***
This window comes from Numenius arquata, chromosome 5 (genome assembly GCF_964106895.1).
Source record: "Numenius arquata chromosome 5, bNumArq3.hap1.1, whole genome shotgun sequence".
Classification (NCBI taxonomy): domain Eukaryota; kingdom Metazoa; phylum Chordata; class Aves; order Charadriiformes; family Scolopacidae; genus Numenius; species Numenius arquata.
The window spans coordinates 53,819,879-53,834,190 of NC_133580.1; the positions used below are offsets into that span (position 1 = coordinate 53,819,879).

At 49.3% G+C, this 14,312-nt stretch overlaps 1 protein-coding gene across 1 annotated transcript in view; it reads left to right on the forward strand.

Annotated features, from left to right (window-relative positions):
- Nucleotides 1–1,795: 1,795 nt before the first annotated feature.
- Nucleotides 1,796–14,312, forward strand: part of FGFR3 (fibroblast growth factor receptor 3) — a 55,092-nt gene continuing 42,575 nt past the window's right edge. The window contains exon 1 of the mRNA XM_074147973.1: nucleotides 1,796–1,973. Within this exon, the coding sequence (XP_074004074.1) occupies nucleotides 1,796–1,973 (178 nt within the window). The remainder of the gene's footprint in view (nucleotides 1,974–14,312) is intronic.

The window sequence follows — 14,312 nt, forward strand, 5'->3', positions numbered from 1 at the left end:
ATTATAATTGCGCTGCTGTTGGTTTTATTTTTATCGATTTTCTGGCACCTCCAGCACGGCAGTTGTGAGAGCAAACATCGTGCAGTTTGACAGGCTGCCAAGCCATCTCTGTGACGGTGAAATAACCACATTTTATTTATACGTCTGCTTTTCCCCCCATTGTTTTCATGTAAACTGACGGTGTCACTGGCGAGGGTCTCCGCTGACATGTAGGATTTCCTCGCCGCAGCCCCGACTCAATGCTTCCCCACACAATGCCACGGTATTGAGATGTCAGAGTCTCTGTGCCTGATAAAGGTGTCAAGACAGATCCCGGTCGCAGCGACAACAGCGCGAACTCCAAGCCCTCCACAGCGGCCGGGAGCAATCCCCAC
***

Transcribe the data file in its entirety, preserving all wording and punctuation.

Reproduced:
This window comes from Numenius arquata, chromosome 5 (genome assembly GCF_964106895.1).
Source record: "Numenius arquata chromosome 5, bNumArq3.hap1.1, whole genome shotgun sequence".
Classification (NCBI taxonomy): domain Eukaryota; kingdom Metazoa; phylum Chordata; class Aves; order Charadriiformes; family Scolopacidae; genus Numenius; species Numenius arquata.
The window spans coordinates 53,819,879-53,834,190 of NC_133580.1; the positions used below are offsets into that span (position 1 = coordinate 53,819,879).

At 49.3% G+C, this 14,312-nt stretch overlaps 1 protein-coding gene across 1 annotated transcript in view; it reads left to right on the forward strand.

Annotated features, from left to right (window-relative positions):
- Nucleotides 1–1,795: 1,795 nt before the first annotated feature.
- Nucleotides 1,796–14,312, forward strand: part of FGFR3 (fibroblast growth factor receptor 3) — a 55,092-nt gene continuing 42,575 nt past the window's right edge. The window contains exon 1 of the mRNA XM_074147973.1: nucleotides 1,796–1,973. Within this exon, the coding sequence (XP_074004074.1) occupies nucleotides 1,796–1,973 (178 nt within the window). The remainder of the gene's footprint in view (nucleotides 1,974–14,312) is intronic.

The window sequence follows — 14,312 nt, forward strand, 5'->3', positions numbered from 1 at the left end:
ATTATAATTGCGCTGCTGTTGGTTTTATTTTTATCGATTTTCTGGCACCTCCAGCACGGCAGTTGTGAGAGCAAACATCGTGCAGTTTGACAGGCTGCCAAGCCATCTCTGTGACGGTGAAATAACCACATTTTATTTATACGTCTGCTTTTCCCCCCATTGTTTTCATGTAAACTGACGGTGTCACTGGCGAGGGTCTCCGCTGACATGTAGGATTTCCTCGCCGCAGCCCCGACTCAATGCTTCCCCACACAATGCCACGGTATTGAGATGTCAGAGTCTCTGTGCCTGATAAAGGTGTCAAGACAGATCCCGGTCGCAGCGACAACAGCGCGAACTCCAAGCCCTCCACAGCGGCCGGGAGCAATCCCCAC